Because it turns out that even genetically engineered bacteria don’t like to grow in neat little squares that can be read by a QR scanner. ‘First we captured the bacteria in a gel, but found the pattern was still visible’, says Mariano. ‘So we decided to laser the bacteria in the places we didn’t want them to grow, but then it was impossible to transfer the pattern.’
‘Then we made stamps using a 3D printer’, says physics student Geet Kalsulkar, ‘but the bacteria grew outside of their squares, ruining the pattern.’
Tons of world-changing ideas
These last few weeks Geet has been experimenting with bacteria-infused ink from a specially adapted 3D printer. The preliminary results are good, but there are only six more weeks until the battle in Boston begins.
Molecular geneticists Oscar Kuipers and Jan Kok are not surprised that the project isn’t finished yet. ‘Students always think they have lots of time when they start in the weeks before summer’, says Kuipers, who supervised nine iGem teams from the start in 2008. ‘We warn them, of course, but they are really enthusiastic and come up with tons of crazy, world-changing ideas. But an idea has to be doable and everybody has to agree on it. So the brainstorming phase always takes too long.’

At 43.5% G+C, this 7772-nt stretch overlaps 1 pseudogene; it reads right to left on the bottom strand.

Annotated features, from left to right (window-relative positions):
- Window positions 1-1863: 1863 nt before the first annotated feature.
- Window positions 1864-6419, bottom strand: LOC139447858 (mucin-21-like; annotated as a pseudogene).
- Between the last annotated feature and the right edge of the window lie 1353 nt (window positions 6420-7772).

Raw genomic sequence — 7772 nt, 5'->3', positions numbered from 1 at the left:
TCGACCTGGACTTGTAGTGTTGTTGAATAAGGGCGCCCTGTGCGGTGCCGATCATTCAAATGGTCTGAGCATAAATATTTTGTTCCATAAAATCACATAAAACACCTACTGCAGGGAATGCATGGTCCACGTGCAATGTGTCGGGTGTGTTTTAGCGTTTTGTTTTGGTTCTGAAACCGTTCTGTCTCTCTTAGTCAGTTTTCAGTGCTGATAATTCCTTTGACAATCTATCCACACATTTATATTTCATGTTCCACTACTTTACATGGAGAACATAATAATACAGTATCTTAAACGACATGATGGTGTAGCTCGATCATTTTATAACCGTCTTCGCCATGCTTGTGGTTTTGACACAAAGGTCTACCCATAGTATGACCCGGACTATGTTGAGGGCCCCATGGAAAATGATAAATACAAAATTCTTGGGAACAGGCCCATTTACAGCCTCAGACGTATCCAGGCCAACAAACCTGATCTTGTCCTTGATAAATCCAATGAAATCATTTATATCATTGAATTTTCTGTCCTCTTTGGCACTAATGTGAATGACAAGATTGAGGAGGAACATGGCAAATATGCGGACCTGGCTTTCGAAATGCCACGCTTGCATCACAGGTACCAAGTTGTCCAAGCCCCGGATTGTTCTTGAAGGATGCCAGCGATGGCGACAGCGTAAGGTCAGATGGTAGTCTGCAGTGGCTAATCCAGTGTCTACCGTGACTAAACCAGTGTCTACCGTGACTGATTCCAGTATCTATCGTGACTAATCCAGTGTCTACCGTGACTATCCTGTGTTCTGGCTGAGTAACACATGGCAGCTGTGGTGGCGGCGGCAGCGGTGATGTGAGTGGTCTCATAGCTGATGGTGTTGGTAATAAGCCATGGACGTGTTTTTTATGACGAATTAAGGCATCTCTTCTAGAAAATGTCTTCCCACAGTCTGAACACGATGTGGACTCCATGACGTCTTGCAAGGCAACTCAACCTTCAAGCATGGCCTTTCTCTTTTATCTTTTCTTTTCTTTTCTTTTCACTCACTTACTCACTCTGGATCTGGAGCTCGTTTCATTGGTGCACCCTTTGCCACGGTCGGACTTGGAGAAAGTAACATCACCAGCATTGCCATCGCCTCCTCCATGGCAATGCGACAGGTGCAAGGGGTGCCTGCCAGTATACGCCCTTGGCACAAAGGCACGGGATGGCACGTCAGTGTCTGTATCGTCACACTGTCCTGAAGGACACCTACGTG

It took Mariano’s team almost six weeks before they had a viable and original idea, and they only have four months to complete the project. ‘It was really hard’, he says. ‘So many things have already been done!’
Geet, Mariano, Radu and Nurul in the iGem lab
And all for only 20 ECTS or less
Then they still had to do the work: engineer the bacteria in the lab, get the whole thing to work, present the data just right, and set up a cool presentation that will win over the jury. ‘They have to work really hard, way more hours than they get ECTS for’, acknowledges Kok, who supervised the last three Groningen iGem teams. ‘They easily put in 900 hours for only 20 ECTS or less. But it’s a unique chance. They get to show their organisational talent, learn lab skills. And it really looks good on their CV.’
Kuipers agrees. ‘It’s absolutely worth it. Especially for students who are not entirely satisfied by the standard courses. They get to do new things and can really excel. It’s worth it for us too: we get to spot potential new PhD students.’